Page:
The USPS press release says, “Micheaux thrived at a time when African-American filmmakers were rare, venues for their work were scarce, and support from the industry did not exist. Micheaux’s entrepreneurial spirit and independent vision continue to inspire new generations of filmmakers and artists.”

On Wednesday, Film Life’s 14th Annual American Black Film Festival began (June 23-26, 2010) in Miami. (I’m not sure if honoring Oscar Micheaux is on the list this year, but if you’re in that area Spike Lee will be doing a Master Class on The Art of Filmmaking Saturday, June 26 at the Ritz-Carlton, South Beach.)

The second thing about Micheaux of significance to this Screenwriting from Iowa blog is that I like to point out writers and filmmakers who come from outside Los Angeles and Micheaux was born in 1884 in Metropolis, Illinois, grew up in Great Bend, Kansas and had a farm in South Dakota. It was in South Dakota when he began writing short stories. According to IMDB, “Micheaux lost his homestead in 1915 due to financial losses caused by a drought. He moved to Sioux City, Iowa, where he established the Western Book and Supply Co. He continued to write novels, selling them himself, door-to-door.”

In case you missed that, Micheaux lived in Iowa for spell. Wrote books and sold them himself.  (My new hero.) Micheaux moved to Chicago with hopes of making one of his novels a book. Again IMDB, fills in what happened;”Micheaux returned to the white businessmen and farmers around Sioux City, Iowa, where he still maintained an office, and sold them stock in his new company. In this way he was able to raise enough capital to begin filming his novel in Chicago, which was then a major film production center.” (I swear, I couldn’t make all this stuff up if I tried.)

His first feature, The Homesteader, was made in 1919. IMDB states, “His next film, Within Our Gates (1920), was his response to D.W. Griffith’s The Birth of a Nation (1915), a film that had glorified the Ku Klux Klan.” These films were known as “Race Films” or “Race Movies” intended for black audiences. Wikipedia says, “During the height of their popularity, race films were shown in as many as 1,100 theaters around the country.”  It would not be until the 50s and the modern civil rights movement when Race Films were faded out.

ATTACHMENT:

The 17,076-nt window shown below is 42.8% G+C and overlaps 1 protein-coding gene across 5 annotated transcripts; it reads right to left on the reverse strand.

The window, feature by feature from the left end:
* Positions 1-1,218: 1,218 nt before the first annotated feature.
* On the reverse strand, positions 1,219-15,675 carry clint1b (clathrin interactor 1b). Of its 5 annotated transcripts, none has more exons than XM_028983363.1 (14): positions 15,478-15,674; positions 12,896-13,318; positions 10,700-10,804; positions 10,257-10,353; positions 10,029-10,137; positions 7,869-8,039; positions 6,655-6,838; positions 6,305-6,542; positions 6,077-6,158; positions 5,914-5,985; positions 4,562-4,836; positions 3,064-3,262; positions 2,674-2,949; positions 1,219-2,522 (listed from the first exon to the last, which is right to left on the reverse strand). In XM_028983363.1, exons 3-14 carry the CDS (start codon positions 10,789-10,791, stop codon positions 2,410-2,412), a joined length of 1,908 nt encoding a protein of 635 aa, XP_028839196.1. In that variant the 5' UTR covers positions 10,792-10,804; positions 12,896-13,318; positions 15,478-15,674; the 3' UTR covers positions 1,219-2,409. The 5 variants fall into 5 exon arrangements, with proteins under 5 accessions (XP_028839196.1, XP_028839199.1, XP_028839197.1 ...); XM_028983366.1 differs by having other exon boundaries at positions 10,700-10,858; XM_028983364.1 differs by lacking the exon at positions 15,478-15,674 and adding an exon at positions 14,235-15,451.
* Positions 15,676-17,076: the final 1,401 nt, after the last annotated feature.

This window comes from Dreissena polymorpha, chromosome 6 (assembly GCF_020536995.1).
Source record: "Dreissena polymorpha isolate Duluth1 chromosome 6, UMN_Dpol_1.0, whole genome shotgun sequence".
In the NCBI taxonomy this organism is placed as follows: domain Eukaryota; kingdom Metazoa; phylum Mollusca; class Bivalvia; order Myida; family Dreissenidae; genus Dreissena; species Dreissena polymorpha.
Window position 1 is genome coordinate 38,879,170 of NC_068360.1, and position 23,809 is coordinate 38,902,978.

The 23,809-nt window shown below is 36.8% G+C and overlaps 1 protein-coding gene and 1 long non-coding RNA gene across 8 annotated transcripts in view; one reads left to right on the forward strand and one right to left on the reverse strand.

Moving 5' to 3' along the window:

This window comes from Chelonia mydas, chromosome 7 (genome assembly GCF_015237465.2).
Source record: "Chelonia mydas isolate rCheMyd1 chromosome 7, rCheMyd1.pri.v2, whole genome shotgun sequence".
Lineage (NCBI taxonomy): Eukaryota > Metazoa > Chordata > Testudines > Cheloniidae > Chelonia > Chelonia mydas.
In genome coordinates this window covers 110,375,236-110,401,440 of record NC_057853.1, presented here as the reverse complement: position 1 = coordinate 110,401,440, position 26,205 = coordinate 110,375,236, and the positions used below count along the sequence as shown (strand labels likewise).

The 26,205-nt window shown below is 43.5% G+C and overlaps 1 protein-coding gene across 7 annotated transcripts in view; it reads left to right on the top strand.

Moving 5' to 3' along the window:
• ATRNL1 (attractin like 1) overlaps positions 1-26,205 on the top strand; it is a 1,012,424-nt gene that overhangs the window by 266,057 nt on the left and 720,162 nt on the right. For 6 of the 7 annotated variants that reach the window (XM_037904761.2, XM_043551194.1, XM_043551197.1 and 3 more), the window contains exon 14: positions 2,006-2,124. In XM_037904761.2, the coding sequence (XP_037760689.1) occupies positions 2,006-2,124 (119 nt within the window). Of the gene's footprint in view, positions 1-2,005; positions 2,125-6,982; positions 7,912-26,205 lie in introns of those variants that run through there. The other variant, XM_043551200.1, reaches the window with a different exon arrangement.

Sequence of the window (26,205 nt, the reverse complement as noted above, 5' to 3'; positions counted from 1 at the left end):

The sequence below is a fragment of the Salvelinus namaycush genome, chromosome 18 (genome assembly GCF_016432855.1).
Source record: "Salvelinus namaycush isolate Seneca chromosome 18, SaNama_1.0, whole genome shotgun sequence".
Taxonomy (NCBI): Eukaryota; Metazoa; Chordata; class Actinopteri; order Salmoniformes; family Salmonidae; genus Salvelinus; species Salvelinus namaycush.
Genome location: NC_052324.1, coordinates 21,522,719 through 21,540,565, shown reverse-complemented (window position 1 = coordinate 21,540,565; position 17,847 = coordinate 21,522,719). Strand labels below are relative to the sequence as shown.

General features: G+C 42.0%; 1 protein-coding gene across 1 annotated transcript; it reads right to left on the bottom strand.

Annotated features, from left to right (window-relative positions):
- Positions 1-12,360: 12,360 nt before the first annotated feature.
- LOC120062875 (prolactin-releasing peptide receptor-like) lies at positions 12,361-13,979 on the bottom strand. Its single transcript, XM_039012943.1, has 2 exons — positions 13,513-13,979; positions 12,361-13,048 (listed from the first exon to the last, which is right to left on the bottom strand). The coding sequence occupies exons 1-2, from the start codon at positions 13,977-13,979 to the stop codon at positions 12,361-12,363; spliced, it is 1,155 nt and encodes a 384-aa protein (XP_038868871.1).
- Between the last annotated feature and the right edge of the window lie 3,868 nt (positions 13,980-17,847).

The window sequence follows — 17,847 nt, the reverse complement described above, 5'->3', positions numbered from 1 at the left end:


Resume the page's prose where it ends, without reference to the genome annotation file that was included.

And the third significance to Micheaux’s stamp is the artwork was created right here in Cedar Falls, Iowa by artist Gary Kelley. The same Gary Kelley I’ve mentioned many times on this blog and who I did a multi-media project with earlier this year (Kelley’s Blues).

Anyway to honor Oscar Micheaux, Gary Kelley, and my high school creative writing teacher Annye Refoe (who just happens to be black) I am going to give away one new copy of Seattle writer/teacher Brian McDonald’s screenwriting book Invisible Ink; A Practical Guide to Building Stories that Resonate. I own way too many books on screenwriting than I’d like to admit, but I believe that Invisible Ink is the first and only screenwriting book I own written by an African-American. Perhaps not something that needs mentioning, but in the context of Micheaux, I thought it was worth pointing out.

Anyway, I’ll send the book via the USPS with Micheaux/Kelley stamps. But here’s how I’ll pick one winner. In the spirit of Micheaux, I am working on publishing parts of this blog as a book (or two or three) and what I need are some blurbs from people who can say two or three positive sentences about me and/or Screenwriting from Iowa. (Could be longer, but doesn’t need to be.)  Put them in the comment section or email to me at info@scottwsmith.com. I’ll print the names and put them in a hat and choose a winner on next Friday (July 2, 2010).

Related Posts:
Screenwriter’s Work Ethic (tip #2)
Where Do Ideas Come From? (A+B=C)
Off-Screen Quote #15 (Edgar Degas)

Scott W. Smith

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“I work in a business that is run by middle age men who make films for teenage boy fantasies.”
Meg Ryan
In Style magazine
October 2008

“In 2005, (Tyler) Perry said, a Hollywood Pooh-Bah told him that ‘black folk who go to church don’t go to movies.’ Yet from that group he’s carved out a strong niche fan base.”
Perry Hagopain
Time Magazine
March 20, 2008 


shrimtruck0866 

About once a month (in season) a shrimp truck comes to my area in northeast Iowa and parks at a strip mall and sells shrimp and other seafood that were in the waters off Texas a just a few days prior. The truck is only in town for half a day before it moves on to the next town. And the same company has been doing this for over 30 years. 

That’s what I’d call a niche market. What a great idea to load up shrimp and make a little route where you go each month and build a steady market base for seafood lovers in the Midwest. I’m sure things like this happen all over the world. Niche markets are the result of supply and demand.

According to the World Dictionary the word niche means:

1.a position or activity that particularly suits somebody’s talents and personality or that somebody can make his or her own

2.an area of the market specializing in a particular type of product